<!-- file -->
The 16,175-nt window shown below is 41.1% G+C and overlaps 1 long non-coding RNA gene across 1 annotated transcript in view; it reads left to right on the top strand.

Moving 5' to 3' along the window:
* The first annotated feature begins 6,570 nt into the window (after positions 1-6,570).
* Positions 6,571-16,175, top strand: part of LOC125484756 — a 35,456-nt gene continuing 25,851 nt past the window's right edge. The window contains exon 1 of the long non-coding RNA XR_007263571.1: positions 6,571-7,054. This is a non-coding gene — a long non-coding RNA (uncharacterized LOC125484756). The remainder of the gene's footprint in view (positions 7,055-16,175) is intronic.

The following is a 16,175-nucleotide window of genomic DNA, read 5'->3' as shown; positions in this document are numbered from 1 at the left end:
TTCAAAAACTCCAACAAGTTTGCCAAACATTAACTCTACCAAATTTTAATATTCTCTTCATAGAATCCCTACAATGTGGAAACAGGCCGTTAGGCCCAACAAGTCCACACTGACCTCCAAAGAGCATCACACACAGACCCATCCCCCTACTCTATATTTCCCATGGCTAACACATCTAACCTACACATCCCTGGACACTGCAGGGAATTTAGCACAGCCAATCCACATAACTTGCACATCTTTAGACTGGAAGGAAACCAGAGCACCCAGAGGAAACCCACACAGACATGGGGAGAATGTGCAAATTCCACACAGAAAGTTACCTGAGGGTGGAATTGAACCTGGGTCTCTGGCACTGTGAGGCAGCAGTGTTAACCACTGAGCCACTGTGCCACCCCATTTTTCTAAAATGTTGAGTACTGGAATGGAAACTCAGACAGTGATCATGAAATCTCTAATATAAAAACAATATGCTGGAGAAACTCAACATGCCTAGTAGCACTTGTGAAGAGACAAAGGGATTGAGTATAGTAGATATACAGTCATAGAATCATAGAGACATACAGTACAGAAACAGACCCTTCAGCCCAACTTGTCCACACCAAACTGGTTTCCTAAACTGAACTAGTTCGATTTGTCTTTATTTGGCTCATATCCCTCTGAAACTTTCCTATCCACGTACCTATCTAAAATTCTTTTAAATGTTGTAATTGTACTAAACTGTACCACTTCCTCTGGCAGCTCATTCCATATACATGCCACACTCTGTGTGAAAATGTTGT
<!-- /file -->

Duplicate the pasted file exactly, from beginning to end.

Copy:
The 16,175-nt window shown below is 41.1% G+C and overlaps 1 long non-coding RNA gene across 1 annotated transcript in view; it reads left to right on the top strand.

Moving 5' to 3' along the window:
* The first annotated feature begins 6,570 nt into the window (after positions 1-6,570).
* Positions 6,571-16,175, top strand: part of LOC125484756 — a 35,456-nt gene continuing 25,851 nt past the window's right edge. The window contains exon 1 of the long non-coding RNA XR_007263571.1: positions 6,571-7,054. This is a non-coding gene — a long non-coding RNA (uncharacterized LOC125484756). The remainder of the gene's footprint in view (positions 7,055-16,175) is intronic.

The following is a 16,175-nucleotide window of genomic DNA, read 5'->3' as shown; positions in this document are numbered from 1 at the left end:
TTCAAAAACTCCAACAAGTTTGCCAAACATTAACTCTACCAAATTTTAATATTCTCTTCATAGAATCCCTACAATGTGGAAACAGGCCGTTAGGCCCAACAAGTCCACACTGACCTCCAAAGAGCATCACACACAGACCCATCCCCCTACTCTATATTTCCCATGGCTAACACATCTAACCTACACATCCCTGGACACTGCAGGGAATTTAGCACAGCCAATCCACATAACTTGCACATCTTTAGACTGGAAGGAAACCAGAGCACCCAGAGGAAACCCACACAGACATGGGGAGAATGTGCAAATTCCACACAGAAAGTTACCTGAGGGTGGAATTGAACCTGGGTCTCTGGCACTGTGAGGCAGCAGTGTTAACCACTGAGCCACTGTGCCACCCCATTTTTCTAAAATGTTGAGTACTGGAATGGAAACTCAGACAGTGATCATGAAATCTCTAATATAAAAACAATATGCTGGAGAAACTCAACATGCCTAGTAGCACTTGTGAAGAGACAAAGGGATTGAGTATAGTAGATATACAGTCATAGAATCATAGAGACATACAGTACAGAAACAGACCCTTCAGCCCAACTTGTCCACACCAAACTGGTTTCCTAAACTGAACTAGTTCGATTTGTCTTTATTTGGCTCATATCCCTCTGAAACTTTCCTATCCACGTACCTATCTAAAATTCTTTTAAATGTTGTAATTGTACTAAACTGTACCACTTCCTCTGGCAGCTCATTCCATATACATGCCACACTCTGTGTGAAAATGTTGT